Once on the plane we were seated as a family group and informed that the seat belt sign would remain on throughout the flight. Anyone wishing to use the toilet would have to use the call button so there would be no people queuing. Air crew weren't overly present either, passing maybe twice on the two hour flight.

On arrival in Pisa, we were scanned on the way into the building using large ipads that checked your whole body temperature. Again we had no contact with humans and were soon out and about. All in all, I would say that the actual flights felt safer from a Covid perspective than any trip I have made to the supermarket in Denmark since March which is heartening because it means that seeing family is back on the agenda.

Monday, August 17, 2020

A piece of genius

It's a girl thing in our family, for the most part, anyway. We are hardly out of the plane and the mosquitoes are queuing up to welcome us to whatever sunny destination we have chosen. Bites are many and not just itchy, they swell and they pus and eventually become infected. I have even had two over the years that have calcified and had to be operated away, not that this would ever stop me from seeking out the sun and the south, of course. But still, they are annoying.

Charlotte is one step behind me, with the odd permanent scar but no ops as yet and this year Anna joined us in number of bites, if not yet in severity. Give the buggers time...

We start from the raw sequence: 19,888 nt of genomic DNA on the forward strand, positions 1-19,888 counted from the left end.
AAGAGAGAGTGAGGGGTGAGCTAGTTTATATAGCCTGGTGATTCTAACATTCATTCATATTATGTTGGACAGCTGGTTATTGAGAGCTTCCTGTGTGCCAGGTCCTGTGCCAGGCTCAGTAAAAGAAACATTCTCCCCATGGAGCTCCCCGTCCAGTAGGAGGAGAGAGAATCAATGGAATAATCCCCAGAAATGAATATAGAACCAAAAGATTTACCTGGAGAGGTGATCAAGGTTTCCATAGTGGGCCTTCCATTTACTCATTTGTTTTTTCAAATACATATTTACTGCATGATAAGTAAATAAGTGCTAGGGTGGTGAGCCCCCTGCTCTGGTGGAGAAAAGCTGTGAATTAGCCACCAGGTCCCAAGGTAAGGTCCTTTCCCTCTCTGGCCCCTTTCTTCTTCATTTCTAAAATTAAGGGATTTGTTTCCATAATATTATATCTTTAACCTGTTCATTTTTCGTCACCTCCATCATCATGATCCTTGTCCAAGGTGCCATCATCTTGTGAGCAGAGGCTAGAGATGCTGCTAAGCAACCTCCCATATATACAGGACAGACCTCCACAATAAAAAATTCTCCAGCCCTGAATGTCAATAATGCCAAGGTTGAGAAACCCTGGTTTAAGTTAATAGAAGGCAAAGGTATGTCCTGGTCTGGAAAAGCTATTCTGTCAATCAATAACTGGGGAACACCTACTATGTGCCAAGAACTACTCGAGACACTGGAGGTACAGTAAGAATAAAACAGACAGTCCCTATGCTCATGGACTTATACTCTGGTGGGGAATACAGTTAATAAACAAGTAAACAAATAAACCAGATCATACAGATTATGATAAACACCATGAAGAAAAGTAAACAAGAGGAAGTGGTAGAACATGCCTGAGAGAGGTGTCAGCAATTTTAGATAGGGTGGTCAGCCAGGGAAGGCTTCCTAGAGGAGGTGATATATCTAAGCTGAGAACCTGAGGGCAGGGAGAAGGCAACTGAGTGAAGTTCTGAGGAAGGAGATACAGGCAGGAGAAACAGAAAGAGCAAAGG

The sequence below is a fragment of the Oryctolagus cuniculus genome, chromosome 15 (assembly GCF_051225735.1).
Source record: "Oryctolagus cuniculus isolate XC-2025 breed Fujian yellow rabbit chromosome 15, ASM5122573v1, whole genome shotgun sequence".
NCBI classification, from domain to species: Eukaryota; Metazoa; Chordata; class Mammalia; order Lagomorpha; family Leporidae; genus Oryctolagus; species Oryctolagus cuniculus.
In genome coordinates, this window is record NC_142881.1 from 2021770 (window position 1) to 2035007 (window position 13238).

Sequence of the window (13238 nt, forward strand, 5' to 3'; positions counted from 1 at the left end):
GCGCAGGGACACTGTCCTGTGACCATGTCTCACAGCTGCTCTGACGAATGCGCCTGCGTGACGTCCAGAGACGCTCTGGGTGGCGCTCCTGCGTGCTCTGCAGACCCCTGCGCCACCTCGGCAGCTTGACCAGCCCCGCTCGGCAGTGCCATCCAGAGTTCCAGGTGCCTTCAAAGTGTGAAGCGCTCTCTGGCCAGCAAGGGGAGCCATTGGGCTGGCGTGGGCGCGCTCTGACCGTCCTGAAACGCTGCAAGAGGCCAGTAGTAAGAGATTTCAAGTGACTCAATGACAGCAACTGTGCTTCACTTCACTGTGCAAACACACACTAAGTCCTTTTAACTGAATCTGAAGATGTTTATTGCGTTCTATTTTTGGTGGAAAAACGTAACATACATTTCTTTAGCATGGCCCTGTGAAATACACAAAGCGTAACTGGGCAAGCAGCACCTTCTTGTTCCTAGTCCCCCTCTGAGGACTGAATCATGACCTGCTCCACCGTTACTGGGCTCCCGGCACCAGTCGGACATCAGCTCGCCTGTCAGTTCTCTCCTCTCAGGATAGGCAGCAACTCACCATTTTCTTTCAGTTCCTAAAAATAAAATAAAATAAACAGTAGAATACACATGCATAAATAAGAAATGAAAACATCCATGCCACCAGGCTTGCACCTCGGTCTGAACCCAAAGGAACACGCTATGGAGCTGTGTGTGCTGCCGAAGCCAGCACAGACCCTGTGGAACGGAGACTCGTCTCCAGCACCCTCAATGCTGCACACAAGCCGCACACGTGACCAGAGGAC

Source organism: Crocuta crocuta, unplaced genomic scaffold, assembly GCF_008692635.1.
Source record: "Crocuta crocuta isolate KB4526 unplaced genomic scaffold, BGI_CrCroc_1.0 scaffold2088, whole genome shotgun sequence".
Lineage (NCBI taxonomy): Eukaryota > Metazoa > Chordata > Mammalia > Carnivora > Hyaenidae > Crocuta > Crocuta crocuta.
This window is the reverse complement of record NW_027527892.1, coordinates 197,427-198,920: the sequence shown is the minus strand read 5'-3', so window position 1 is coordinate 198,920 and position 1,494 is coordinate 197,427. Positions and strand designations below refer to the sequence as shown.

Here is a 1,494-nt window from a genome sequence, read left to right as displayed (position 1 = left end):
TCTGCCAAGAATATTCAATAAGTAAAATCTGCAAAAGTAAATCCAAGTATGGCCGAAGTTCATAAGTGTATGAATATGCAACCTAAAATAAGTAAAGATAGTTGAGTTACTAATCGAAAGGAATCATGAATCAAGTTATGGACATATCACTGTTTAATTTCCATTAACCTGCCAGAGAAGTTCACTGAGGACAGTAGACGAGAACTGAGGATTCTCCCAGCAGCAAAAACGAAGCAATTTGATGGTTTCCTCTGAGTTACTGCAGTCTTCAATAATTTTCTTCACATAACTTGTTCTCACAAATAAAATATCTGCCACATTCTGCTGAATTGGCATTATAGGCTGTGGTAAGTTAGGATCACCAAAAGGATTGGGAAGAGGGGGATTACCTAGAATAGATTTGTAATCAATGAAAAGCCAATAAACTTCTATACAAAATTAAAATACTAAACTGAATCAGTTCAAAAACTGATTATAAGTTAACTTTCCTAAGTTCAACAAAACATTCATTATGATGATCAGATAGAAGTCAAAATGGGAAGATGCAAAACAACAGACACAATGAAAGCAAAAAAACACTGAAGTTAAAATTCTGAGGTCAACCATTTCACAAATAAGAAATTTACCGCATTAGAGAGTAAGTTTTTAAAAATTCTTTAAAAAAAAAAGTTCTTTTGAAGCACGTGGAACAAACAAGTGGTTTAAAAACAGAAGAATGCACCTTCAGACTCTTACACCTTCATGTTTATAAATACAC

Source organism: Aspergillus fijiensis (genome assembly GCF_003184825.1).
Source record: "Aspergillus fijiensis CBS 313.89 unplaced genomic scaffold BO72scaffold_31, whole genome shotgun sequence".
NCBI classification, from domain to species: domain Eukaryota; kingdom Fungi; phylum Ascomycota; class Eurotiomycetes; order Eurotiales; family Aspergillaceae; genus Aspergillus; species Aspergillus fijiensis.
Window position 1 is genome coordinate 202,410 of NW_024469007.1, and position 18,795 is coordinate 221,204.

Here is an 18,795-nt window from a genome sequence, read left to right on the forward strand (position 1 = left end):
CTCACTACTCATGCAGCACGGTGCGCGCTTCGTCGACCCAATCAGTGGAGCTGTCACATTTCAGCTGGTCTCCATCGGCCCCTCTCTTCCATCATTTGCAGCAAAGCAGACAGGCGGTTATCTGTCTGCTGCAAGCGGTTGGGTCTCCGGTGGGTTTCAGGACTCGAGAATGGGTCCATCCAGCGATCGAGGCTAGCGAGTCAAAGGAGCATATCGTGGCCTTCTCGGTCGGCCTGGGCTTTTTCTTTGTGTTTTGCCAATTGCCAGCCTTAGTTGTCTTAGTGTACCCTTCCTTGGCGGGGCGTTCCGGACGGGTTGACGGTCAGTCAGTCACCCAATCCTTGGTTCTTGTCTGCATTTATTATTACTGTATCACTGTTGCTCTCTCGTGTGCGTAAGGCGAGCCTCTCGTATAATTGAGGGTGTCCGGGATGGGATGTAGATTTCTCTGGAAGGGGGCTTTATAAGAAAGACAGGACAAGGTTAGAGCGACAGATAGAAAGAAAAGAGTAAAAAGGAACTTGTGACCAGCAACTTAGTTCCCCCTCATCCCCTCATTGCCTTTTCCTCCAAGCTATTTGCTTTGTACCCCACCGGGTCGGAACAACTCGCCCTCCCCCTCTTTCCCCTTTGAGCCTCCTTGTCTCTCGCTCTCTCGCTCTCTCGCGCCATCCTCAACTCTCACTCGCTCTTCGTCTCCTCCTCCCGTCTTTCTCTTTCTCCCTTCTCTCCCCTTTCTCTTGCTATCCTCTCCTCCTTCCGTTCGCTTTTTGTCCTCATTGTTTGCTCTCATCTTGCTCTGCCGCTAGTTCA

So we arrived in Tuscany this year and within one night I looked like a pin cushion. I try not to scratch, I'd go as far as to say I've almost mastered that, but it is still unsightly enough to draw questions.

One evening I was talking to Thomas's German cousin Antje when she noticed the state of me. She went into her bag and pulled out this little tool. I'm not fully sure what the concept is. It has a flat top and a couple of buttons. You hold it to your bite (as soon after it happens as possible). A little ceramic plate on the end heats up to between 50 and 60 degrees burning into your wound. It is quite unpleasant but strangely for a number of hours afterwards the itch is no longer present. And if it comes back later, another 6 second blast is usually enough to kill it off completely. Over and above the missing itch, they no longer swell or become infected.

It truly is a magic mosquito wand. I've since come home and bought one for myself off and it will never be far from my travel bag going forward. Anna tried it too and agreed it was quite a relief. So far the wuss that is her older sister is yet to brave it, but I'll work on her again next year๐Ÿ˜‚

In the meantime, I would highly recommend it to anyone with a mosquito issue. Here's a link to one supplier.

Social distancing

At the beginning of corona, Amaia came home from school saying she'd been explained the concept of social distancing as 'stand as if there is a llama between you and your friend'. I've seen various variations mentioning cows and elephants but a trip yesterday to the local nature reserve gave me a whole new perspective. It stated that the current advice was to stand a 'white-tailed eagle wing span' apart๐Ÿ˜‚๐Ÿฆ…. Who knew?!